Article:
2019 Novel Coronavirus (2019-nCoV) (COVID-19) Guidelines

Updated: Feb 14, 2020
  • Author: David J Cennimo, MD, FAAP, FACP, AAHIVS; Chief Editor: Michael Stuart Bronze, MD  more...
  • Print
Guidelines

CDC Update and Interim Guidance on Outbreak of 2019 Novel Coronavirus (2019-nCoV) (COVID-19)

The CDC has issued interim guidance for the 2019-nCoV outbreak, including screening, testing, and treatment recommendations. [28]

Patient screening in healthcare facilities

Screening recommendations are based on the overall objective of rapidly containing transmission of COVID-19 and preventing further spread.

Patients who present for care should undergo assessment for exposures associated with COVID-19 risk and for symptoms known to be consistent with this infection. Importantly, the known signs and symptoms of COVID-19 overlap with those of other viral respiratory tract infections, so other respiratory illnesses (eg, influenza) should be included in the differential diagnoses.

Patients with fever or symptoms of lower respiratory tract infection (eg, cough, shortness of breath) who have travelled to mainland China within the preceding 14 days or who have had close contact with an individual with confirmed COVID-19 should prompt an infection control protocol, as follows:

  • The patient should be a given a surgical mask to wear.
  • He or she should be directed to a separate area, if possible, that is at least 6 feet away from other people.
  • Further evaluation should be conducted in a private room with the door closed. An airborne infection isolation room (AIIR), if available, is ideal.

Healthcare personnel who enter this room should observe standard precautions and contact precautions and should use eye protection.

The healthcare facility’s infection control personnel and local health department should be contacted immediately to determine if the patient should be considered a patient under investigation (PUI) for 2019-nCoV and to undergo testing for the virus.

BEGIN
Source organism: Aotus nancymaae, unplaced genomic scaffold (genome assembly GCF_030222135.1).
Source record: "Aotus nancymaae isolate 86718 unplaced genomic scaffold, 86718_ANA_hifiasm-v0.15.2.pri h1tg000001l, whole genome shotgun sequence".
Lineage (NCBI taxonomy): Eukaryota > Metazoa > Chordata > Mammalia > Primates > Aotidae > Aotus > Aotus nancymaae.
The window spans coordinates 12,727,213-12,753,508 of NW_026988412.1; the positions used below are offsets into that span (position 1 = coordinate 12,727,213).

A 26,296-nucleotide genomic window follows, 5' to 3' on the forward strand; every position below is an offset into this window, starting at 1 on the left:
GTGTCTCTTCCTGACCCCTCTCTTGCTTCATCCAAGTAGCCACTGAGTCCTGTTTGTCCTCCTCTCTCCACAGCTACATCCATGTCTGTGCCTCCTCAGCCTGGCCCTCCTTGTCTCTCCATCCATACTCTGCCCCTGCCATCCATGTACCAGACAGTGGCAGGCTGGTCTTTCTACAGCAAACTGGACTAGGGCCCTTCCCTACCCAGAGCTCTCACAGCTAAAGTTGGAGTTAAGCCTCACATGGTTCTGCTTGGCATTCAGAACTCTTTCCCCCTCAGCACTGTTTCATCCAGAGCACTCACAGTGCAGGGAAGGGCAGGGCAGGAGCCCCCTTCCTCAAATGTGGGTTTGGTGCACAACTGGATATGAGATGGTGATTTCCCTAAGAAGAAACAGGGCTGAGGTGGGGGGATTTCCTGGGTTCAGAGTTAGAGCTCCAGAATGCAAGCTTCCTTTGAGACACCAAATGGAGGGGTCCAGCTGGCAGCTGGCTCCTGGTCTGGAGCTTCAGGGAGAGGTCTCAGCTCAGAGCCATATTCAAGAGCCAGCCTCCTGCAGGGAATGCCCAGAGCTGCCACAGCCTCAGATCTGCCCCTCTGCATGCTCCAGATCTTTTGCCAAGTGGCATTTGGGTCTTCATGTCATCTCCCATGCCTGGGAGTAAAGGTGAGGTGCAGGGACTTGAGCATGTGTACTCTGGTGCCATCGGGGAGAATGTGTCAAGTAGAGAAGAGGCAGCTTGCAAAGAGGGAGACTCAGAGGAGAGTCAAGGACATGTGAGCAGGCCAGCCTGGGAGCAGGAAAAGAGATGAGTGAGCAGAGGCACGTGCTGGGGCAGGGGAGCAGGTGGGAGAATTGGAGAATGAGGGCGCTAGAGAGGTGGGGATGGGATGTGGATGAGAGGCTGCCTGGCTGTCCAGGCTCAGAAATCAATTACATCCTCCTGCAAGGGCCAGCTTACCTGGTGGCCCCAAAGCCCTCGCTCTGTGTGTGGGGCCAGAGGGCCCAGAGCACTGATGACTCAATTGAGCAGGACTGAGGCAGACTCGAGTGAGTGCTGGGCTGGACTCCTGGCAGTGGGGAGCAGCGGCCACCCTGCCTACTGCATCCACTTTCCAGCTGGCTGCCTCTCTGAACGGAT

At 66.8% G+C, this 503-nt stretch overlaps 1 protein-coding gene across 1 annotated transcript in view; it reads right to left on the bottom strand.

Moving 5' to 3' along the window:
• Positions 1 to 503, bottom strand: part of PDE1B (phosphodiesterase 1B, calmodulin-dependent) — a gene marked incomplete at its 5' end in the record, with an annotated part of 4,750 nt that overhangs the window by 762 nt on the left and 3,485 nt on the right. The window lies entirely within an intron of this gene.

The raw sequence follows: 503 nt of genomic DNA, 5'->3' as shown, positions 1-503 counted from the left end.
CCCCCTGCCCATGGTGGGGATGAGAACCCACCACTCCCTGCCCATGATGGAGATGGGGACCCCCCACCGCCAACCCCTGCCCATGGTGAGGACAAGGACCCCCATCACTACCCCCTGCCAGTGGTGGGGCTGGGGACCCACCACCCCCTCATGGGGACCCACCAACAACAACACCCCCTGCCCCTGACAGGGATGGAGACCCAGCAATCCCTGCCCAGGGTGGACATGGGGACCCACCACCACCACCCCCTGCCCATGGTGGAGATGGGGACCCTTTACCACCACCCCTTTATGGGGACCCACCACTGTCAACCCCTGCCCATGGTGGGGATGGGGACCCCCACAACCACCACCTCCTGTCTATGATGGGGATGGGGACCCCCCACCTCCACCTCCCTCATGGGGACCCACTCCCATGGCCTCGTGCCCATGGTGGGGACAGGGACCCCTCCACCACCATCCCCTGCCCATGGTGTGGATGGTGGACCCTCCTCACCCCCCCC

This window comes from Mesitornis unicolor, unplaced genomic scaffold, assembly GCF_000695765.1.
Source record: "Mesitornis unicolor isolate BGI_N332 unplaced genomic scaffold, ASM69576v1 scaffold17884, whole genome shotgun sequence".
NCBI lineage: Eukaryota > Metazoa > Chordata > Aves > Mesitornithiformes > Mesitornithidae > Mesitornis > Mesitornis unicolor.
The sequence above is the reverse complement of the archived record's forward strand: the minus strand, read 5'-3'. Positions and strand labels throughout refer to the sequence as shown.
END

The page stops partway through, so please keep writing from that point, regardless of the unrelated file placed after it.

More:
Criteria to guide evaluation and testing of patients under investigation for COVID-19

Whether a patient is a PUI for COVID-19 should be determined by the local health department in consultation with clinicians. CDC’s clinical criteria have been developed based on known information about this novel virus and are informed by details known about SARS and MERS.

Table 1. CDC Clinical Criteria for COVID-19 (Open Table in a new window)

Clinical Features

AND

Epidemiologic Risk

Fever or signs/symptoms of lower respiratory illness

AND

A history of close contact with an individual with laboratory-confirmed COVID-19 within 14 days of symptom onset

Fever and signs/symptoms of a lower respiratory illness

AND

A history of travel from Hubei Province, China, within 14 days of symptom onset

Fever and signs/symptoms of a lower respiratory illness requiring hospitalization

AND

A history of travel from mainland China within 14 days of symptom onset

Reporting, testing, and specimen collection

In the event that a patient is classified a PUI for COVID-19, infection-control personnel at the healthcare facility should immediately be notified. Upon identification of a PUI, state health departments should immediately contact CDC’s Emergency Operations Center (EOC) at 770-488-7100 and complete a 2019-nCoV PUI case investigation form. The EOC will provide assistance with the obtaining, storing, and shipping of appropriate specimens to the CDC. Diagnostic testing for COVID-19 can be performed only at the CDC.

The CDC recommends collecting and testing upper respiratory specimens (oropharyngeal and nasopharyngeal swabs) and lower respiratory specimens (sputum, if possible) in patients with a productive cough for initial diagnostic testing. Sputum induction is not indicated. Once a PUI is identified, specimens should be collected as soon as possible.

Treatment of COVID-19

Treatment of COVID-19 is supportive, as no vaccine or specific treatment is yet available.

Hospitalized patients with COVID-19 should be managed in a private room with the door closed (an AIIR is ideal).

Home care and isolation may be an option for some persons, based on an assessment of clinical and public health. Such patients should be monitored by public health officials to the extent possible.